When does seemingly ordinary garbage such as paper cups, straws, and string become something other than seemingly ordinary junk?
The answer is when middle schoolers at Independent Day School-Corbett Campus (IDS-CC) in North Tampa get their hands on it. The junk is transformed into marvels of classroom engineering. Towers, ramps, bridges and cantilevers, each represent the answer to a real-world engineering problem and are amazingly made from otherwise useless materials.
Dubbed the “Junkyard Challenge,” the engineering elective course develops the critical thinking skills and ingenuity of students in grades 6-8. It reinforces fundamental engineering concepts while teaching students about the importance of collaboration, communication and time management under pressure.
At the beginning of each class, the teachers describe the challenge: a structure that needs to be built within specific parameters to complete a pre-defined task.
Working in pairs, students then grab a “mystery box.” When the teachers announce, “Begin!,” the clock starts ticking. Students open their boxes to reveal the odd assortment of materials, which science and engineering teachers Maria Cardona and Alvin De Guzman have carefully selected and strategically arranged exactly the same in each box. Using only the materials provided, the students set to work to quickly engineer the structure within a limited timeframe.
In one class, for example, students had 18 minutes to create a free-standing, elevated ramp that could transport golf balls from a starting point down to a collection container. The ramp needed to be elevated the entire distance, and it could not touch or be connected to the collection container.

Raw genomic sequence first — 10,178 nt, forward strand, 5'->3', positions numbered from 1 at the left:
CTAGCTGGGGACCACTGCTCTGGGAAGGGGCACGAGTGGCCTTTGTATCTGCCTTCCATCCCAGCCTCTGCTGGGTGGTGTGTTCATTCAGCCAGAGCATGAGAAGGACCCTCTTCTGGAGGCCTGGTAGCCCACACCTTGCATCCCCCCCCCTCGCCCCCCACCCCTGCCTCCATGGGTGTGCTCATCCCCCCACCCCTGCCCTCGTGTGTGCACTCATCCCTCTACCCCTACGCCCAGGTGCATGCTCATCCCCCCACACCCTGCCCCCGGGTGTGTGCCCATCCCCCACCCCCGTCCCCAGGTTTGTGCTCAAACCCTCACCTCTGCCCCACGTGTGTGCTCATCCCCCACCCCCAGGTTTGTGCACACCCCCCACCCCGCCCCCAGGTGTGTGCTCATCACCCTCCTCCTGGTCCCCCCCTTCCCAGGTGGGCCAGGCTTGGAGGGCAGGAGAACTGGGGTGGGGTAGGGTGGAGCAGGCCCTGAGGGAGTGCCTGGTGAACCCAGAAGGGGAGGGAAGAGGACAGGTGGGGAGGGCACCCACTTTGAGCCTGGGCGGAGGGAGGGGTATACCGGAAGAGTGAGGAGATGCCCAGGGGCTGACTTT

The Junkyard Challenge gives students the opportunity to apply engineering principals to solve a real-world problem, says Cardona, an engineer turned teacher. “They have to think about design and plan their structure, and then they have to develop it, test it and improve it, all while staying calm under the pressure of limited time.
For their first challenge, students designed and engineered a free-standing tower that supported a cup and a ball for at least five seconds. “They were able to take some of the lessons they learned during that experience, such as how to reinforce a foundation by folding paper, and apply them to the next challenge in building the ramp,” said De Guzman.
Cardona and De Guzman say the class aims to help students understand the skills needed to become future engineers, but they also hope it sparks student interest in forming a Science Olympiad team at IDS-CC. Considered to be one of the premier science competitions in the nation, the Science Olympiad emphasizes Science, Technology, Engineering and Math (or STEM) excellence. Teams at the elementary, middle and high school levels participate in local, regional and national competitions that consist of a wide variety of events, including the Junkyard Challenge.
It is hands-on problem solving, says De Guzman. “We teach the students by coaching them as they are building their structures. That immediate application helps them more fully retain what they learn.”
For sixth-grader Anthony Nelson, stabilizing the ramp was the hardest aspect of the competition, while seventh-grade student Max Cordell found deciding what materials to use to be most challenging. Sixth-grader Tyler Peterson said coming up with an idea in just a few minutes was tough, but agreed that it’s good practice for a future engineer.
“I want to become an engineer who builds robots that help make the world better,” says Peterson.
And chances are, he’ll be able to use more than paper cups and duct tape when he does.
IDS-CC is located at 12015 Orange Grove Dr. The school is hosting an Admissions Open House on Wednesday, February 8, 8:30 a.m. For more information, call 961-3087 or visit IDSyes.com.